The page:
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These apps can make patients more apt to follow doctor’s orders

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The Smartphone app he's designing is supposed to help patients adhere to the recommendations of their doctors.

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These apps can make patients more apt to follow doctor’s orders

  1. 1. These apps can make patients more apt to follow doctor’s ordersThese apps can make patients more apt to follow doctor’s ordersAfter all, we can all use a little nudge to stay on track with a healthylifestyle.By Ann Tracy Mueller | Posted: October 5, 2011When the National Institutes of Health recently announced more than $140million in grants "to encourage creative ideas in science," C. Jason Wang,M.D., Ph.D. was among the 79 grant recipients.The Smartphone app hes designing is supposed to help patients adhere tothe recommendations of their doctors.Stanford School of Medicines Scope blog reports that Wang plans toconduct a study where patients will choose rewards that motivate them.During the study, participants will randomly be chosen to receive differenttypes of "nudges" encouraging healthy behavior, such as "remindermessages or information about the benefits of the good behavior." http://www.healthcarecommunication.com/Mobile/Articles/7643.aspx
  2. 2. These apps can make patients more apt to follow doctor’s ordersThe research will target these areas with poor treatment adherence: Flossing teeth Diet and exercise modification in obese patients Asthma treatment Diabetes treatment"This is the last mile of health-care delivery," Wang says in the Scope article."Doctors can follow treatment guidelines, but at the end of the day, ifpatients dont follow through, treatment recommendations are not going tobe effective."Apps for midlife and older adultsAnother Scope article tells of a Stanford team working on three smartphoneapps to "motivate midlife and older adults to improve daily health habits."The apps use the smartphones accelerometer, along with a custom programthat monitors when the user walks or runs.One app provides visual feedback of activity levels so users know "if theyremeeting daily healthy habit goals."Another app places participants in social groups with others who havesimilar goals, tracking progress as it compares them to others in the groups.And for those Angry Birds fans, the third app lets users "adopt a virtual petbird." The bird shows good or bad health symptoms based on its ownersdaily health habits.Do you know of behavior modification apps that work? How do you shareinformation on new apps with patients? http://www.healthcarecommunication.com/Mobile/Articles/7643.aspx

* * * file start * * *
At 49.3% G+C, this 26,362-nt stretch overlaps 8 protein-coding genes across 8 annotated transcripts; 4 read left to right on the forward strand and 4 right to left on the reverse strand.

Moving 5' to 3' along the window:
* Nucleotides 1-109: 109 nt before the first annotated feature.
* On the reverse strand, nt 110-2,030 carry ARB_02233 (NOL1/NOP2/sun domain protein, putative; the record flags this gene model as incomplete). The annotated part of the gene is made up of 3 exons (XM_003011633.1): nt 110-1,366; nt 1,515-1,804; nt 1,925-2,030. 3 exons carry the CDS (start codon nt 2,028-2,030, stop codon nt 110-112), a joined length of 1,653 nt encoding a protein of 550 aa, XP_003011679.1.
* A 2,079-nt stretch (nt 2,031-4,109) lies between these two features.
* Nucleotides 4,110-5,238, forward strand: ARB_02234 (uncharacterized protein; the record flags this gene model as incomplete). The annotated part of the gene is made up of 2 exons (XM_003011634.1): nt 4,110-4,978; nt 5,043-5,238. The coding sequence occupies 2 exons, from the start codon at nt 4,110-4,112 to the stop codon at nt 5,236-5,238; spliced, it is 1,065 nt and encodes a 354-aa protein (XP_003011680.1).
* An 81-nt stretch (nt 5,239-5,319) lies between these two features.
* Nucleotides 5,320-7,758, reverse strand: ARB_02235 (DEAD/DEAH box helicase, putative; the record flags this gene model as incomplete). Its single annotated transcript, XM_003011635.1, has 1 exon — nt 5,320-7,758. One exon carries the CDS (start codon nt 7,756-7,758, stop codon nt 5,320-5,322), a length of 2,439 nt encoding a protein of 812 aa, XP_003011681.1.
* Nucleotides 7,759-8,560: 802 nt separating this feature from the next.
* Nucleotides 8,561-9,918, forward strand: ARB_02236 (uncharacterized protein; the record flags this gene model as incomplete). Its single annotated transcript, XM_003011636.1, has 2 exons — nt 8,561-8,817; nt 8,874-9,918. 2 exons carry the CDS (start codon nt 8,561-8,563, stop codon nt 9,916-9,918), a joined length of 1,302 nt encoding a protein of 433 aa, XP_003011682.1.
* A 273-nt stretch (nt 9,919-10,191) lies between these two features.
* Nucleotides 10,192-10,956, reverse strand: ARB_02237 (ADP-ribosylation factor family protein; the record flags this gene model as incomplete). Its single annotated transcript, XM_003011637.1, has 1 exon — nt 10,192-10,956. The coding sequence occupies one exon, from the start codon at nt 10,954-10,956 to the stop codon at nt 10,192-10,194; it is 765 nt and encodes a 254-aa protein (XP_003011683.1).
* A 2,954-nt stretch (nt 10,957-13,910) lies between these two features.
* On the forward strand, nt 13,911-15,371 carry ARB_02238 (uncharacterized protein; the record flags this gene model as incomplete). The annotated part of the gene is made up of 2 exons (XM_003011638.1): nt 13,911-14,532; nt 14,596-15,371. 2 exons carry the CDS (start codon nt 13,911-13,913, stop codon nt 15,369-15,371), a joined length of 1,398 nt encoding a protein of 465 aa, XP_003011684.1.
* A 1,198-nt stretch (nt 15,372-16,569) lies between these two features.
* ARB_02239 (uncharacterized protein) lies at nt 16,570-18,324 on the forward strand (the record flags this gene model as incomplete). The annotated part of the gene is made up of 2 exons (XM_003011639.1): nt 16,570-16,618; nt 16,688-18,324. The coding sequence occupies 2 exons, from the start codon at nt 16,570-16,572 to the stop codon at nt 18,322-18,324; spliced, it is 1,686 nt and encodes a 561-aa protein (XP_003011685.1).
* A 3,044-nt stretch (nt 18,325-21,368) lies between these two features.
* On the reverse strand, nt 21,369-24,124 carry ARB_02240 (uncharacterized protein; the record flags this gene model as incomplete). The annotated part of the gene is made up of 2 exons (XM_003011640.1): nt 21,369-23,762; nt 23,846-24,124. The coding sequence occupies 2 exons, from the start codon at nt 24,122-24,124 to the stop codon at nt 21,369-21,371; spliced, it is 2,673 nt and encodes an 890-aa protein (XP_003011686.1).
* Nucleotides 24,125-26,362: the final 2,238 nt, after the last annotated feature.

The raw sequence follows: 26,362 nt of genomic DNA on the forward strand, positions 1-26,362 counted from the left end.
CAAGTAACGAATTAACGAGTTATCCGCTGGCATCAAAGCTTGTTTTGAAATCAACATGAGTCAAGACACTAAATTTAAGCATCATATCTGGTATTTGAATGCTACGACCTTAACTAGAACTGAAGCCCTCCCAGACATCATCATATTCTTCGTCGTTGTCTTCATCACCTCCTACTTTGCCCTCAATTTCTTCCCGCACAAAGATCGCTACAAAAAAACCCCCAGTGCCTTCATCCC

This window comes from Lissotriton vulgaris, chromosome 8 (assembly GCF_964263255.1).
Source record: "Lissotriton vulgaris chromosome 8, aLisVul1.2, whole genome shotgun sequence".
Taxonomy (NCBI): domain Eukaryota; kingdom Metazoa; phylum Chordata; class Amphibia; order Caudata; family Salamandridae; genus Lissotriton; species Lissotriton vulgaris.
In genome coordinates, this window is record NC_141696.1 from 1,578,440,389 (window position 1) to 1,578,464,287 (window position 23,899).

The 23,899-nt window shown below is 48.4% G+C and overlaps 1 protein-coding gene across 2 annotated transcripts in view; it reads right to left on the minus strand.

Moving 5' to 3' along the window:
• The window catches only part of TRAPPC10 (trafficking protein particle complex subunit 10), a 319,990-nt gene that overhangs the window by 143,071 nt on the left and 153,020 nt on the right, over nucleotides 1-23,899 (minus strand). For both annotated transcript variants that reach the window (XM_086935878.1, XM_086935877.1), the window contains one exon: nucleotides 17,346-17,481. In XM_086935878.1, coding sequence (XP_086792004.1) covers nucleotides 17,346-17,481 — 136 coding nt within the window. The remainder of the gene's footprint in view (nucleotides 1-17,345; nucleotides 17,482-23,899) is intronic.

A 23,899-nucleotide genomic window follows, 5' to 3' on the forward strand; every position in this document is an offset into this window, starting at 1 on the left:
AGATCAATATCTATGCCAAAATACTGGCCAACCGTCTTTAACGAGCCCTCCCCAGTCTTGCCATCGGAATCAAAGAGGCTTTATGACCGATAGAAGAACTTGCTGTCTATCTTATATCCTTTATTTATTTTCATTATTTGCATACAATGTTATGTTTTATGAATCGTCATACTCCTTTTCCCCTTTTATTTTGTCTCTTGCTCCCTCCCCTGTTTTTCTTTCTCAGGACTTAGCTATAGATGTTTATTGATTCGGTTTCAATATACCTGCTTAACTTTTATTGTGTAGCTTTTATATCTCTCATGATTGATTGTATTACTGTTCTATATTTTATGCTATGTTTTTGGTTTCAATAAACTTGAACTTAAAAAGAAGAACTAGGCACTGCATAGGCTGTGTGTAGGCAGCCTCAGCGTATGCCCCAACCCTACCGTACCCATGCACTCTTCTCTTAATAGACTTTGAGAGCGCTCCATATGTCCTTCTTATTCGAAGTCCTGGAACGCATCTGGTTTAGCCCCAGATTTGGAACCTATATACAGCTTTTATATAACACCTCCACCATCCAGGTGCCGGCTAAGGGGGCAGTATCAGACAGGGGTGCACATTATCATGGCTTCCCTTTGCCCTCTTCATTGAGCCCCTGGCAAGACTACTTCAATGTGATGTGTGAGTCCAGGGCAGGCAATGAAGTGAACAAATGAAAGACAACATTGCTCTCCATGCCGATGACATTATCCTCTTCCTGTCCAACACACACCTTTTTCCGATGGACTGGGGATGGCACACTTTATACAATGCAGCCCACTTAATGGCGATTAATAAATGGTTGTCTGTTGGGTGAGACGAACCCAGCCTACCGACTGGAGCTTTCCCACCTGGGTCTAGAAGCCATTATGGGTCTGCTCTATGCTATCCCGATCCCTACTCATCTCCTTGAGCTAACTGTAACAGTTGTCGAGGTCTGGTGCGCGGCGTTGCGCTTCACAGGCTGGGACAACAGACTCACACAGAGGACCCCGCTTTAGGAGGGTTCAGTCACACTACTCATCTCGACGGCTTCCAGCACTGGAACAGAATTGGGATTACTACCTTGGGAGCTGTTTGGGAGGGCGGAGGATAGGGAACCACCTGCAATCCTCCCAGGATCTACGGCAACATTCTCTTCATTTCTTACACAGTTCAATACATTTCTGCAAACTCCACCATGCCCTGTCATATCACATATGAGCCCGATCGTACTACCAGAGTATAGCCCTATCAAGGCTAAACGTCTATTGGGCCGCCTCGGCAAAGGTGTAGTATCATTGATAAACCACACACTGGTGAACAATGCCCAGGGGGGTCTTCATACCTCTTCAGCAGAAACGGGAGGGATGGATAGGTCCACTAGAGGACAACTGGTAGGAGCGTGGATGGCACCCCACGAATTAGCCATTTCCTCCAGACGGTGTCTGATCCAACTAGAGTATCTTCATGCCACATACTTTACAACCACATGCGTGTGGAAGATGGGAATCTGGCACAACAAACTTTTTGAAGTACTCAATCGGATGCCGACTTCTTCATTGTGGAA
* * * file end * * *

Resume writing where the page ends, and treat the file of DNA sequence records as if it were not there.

3. 3. These apps can make patients more apt to follow doctor’s ordersWe have been witnessing the fast-paced advancements in the arena of smartphone apps over the past 2 years. Making it more intuitive and getting it closer tothe psicy of the user are going to be the differentiating factors in times to comefeels Dr. Chitalia of Acroseas Global Solutions. Can these apps make thepatient/consumer act on the results that pop up post interacting with the app?The day is not far away. http://www.healthcarecommunication.com/Mobile/Articles/7643.aspx

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